Sales Centric CRM

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Sales Centric CRM is familiar and comfortable for the salesperson to use and increases adoption. Winning sales methodology is baked into the app and provides a constant direction that the salesperson should follow for the best shot at winning. Sale centric CRM builds a platform of increased efficiency for salespeople to become much more effective. Double digit increases in sales are easily obtained and maintained through diligent use of the application.

Salespeople still have trouble adopting CRM. Surprising — because, way back in time, salespeople were first to adapt contact management apps to collect and store customer information to help them with the in the sales process. Sales opportunities were later added, and contact management morphed into sales automation. When other customer facing departments tapped into the customer databases to collaborate and share information, CRM came about.

At last, salespeople could check their service department’s activity before entering an account, avoiding messy situations they did not know about — thanks to CRM shared information. Leads gathered by Marketing became instantly available to sales, making it easier to provide faster response than competitors (unless competitors also had functioning CRM systems too.) CRM pushed transparency across the company, everyone knew what the other was doing.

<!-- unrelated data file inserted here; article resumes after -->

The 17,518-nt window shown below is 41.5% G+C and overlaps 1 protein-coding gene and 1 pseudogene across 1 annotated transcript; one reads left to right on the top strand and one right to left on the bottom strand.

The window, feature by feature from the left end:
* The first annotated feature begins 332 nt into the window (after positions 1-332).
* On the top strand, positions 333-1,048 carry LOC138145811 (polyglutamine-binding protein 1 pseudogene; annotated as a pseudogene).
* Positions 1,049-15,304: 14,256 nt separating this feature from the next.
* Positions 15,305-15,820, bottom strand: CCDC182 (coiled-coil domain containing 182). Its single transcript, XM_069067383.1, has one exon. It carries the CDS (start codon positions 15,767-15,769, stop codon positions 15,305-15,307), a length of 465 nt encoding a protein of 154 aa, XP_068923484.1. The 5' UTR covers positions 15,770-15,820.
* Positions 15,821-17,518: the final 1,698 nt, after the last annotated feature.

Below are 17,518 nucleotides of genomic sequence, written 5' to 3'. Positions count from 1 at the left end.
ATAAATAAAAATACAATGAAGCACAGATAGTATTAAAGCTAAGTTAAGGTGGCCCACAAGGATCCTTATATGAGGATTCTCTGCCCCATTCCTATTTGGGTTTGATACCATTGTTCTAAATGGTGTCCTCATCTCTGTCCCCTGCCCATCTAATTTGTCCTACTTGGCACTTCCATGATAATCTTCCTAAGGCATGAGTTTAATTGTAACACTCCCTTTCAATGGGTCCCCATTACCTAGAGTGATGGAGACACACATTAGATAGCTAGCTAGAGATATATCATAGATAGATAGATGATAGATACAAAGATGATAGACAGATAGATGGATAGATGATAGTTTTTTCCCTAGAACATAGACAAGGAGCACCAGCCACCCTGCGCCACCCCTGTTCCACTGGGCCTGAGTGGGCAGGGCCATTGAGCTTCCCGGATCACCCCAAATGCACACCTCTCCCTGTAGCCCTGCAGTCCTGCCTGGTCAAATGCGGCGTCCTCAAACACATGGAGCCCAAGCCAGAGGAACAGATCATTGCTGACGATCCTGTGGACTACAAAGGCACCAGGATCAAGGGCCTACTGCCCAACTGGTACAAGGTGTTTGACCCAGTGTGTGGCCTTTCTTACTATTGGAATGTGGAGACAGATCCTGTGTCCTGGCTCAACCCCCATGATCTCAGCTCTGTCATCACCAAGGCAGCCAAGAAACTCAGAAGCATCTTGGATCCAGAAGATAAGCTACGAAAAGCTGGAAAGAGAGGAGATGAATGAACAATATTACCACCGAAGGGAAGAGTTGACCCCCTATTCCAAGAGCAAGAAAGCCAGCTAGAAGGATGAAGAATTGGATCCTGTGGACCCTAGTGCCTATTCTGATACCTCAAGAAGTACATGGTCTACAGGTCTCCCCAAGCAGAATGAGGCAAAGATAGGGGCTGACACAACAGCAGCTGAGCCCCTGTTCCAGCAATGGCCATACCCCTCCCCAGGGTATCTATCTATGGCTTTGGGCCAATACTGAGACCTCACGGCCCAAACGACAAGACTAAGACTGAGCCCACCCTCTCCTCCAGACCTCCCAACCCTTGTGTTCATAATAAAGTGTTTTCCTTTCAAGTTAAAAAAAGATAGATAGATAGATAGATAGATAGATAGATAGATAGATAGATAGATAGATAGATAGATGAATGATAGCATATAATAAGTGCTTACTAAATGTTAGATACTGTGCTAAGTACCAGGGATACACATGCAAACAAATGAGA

CRM apps now store data that salespeople depend on to do their job (if information has been entered properly.) Account, customer, and opportunity data should be there in one place — there’s no need to go hunting for it in files scattered throughout the company. Importantly, customer interactions are recorded too, providing a historical record of completed sales which all the sales team can benefit from.

Information retrieval is one aspect of CRM that is appreciated by salespeople. This benefit is only possible though, if data on everyday customer interactions is diligently entered into the system. Unfortunately, that is not always the case. “Bad data is worse than no data” has a ring of truth about it. Salespeople themselves are a little suspicious of transparency and sometimes leery about sharing their knowledge around the company.

The shared customer knowledge store has had an instant positive impact on sales. This is pure CRM in action, sharing knowledge across many customer facing functions, but principally sales, marketing and service. Salespeople win because their efficiency goes up. They do more actual selling because they spend less time tracking and retrieving information needed for their strategies to win.

Sales Automation

But, salespeople need much more than solid knowledge surrounding the sale (the sales environment.) Selling, being competitive, depends on a strong sense of strategy and tactics that change and weave within the sales cycle — the time it takes to for the sale to evolve from start to finish. This falls outside the scope of pure CRM and is best described as sales automation. Yes, sales automation can be woven into the CRM application, but it can also exist outside it.